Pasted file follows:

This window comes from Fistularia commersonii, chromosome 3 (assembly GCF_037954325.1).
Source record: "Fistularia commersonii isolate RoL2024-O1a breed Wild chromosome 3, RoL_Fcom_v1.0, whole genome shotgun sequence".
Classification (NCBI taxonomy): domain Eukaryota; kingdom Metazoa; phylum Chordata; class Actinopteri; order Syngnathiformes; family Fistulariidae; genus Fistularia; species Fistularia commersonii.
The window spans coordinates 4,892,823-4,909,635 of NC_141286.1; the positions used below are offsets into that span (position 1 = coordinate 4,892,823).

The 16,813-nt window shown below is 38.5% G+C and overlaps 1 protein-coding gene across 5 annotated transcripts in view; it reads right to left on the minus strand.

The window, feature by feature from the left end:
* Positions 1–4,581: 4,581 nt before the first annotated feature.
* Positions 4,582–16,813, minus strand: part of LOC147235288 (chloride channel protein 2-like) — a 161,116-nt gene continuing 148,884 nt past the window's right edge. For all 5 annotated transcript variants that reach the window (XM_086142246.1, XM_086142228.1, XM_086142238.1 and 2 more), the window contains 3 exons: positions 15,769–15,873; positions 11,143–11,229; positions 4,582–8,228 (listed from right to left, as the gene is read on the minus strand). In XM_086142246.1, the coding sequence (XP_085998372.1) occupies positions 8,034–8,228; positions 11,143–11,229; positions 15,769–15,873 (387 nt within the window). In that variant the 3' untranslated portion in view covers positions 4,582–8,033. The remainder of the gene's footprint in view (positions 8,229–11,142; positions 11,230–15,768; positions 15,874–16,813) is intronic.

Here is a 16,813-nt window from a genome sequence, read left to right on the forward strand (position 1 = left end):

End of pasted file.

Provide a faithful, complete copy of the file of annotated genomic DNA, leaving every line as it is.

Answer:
This window comes from Fistularia commersonii, chromosome 3 (assembly GCF_037954325.1).
Source record: "Fistularia commersonii isolate RoL2024-O1a breed Wild chromosome 3, RoL_Fcom_v1.0, whole genome shotgun sequence".
Classification (NCBI taxonomy): domain Eukaryota; kingdom Metazoa; phylum Chordata; class Actinopteri; order Syngnathiformes; family Fistulariidae; genus Fistularia; species Fistularia commersonii.
The window spans coordinates 4,892,823-4,909,635 of NC_141286.1; the positions used below are offsets into that span (position 1 = coordinate 4,892,823).

The 16,813-nt window shown below is 38.5% G+C and overlaps 1 protein-coding gene across 5 annotated transcripts in view; it reads right to left on the minus strand.

The window, feature by feature from the left end:
* Positions 1–4,581: 4,581 nt before the first annotated feature.
* Positions 4,582–16,813, minus strand: part of LOC147235288 (chloride channel protein 2-like) — a 161,116-nt gene continuing 148,884 nt past the window's right edge. For all 5 annotated transcript variants that reach the window (XM_086142246.1, XM_086142228.1, XM_086142238.1 and 2 more), the window contains 3 exons: positions 15,769–15,873; positions 11,143–11,229; positions 4,582–8,228 (listed from right to left, as the gene is read on the minus strand). In XM_086142246.1, the coding sequence (XP_085998372.1) occupies positions 8,034–8,228; positions 11,143–11,229; positions 15,769–15,873 (387 nt within the window). In that variant the 3' untranslated portion in view covers positions 4,582–8,033. The remainder of the gene's footprint in view (positions 8,229–11,142; positions 11,230–15,768; positions 15,874–16,813) is intronic.

Here is a 16,813-nt window from a genome sequence, read left to right on the forward strand (position 1 = left end):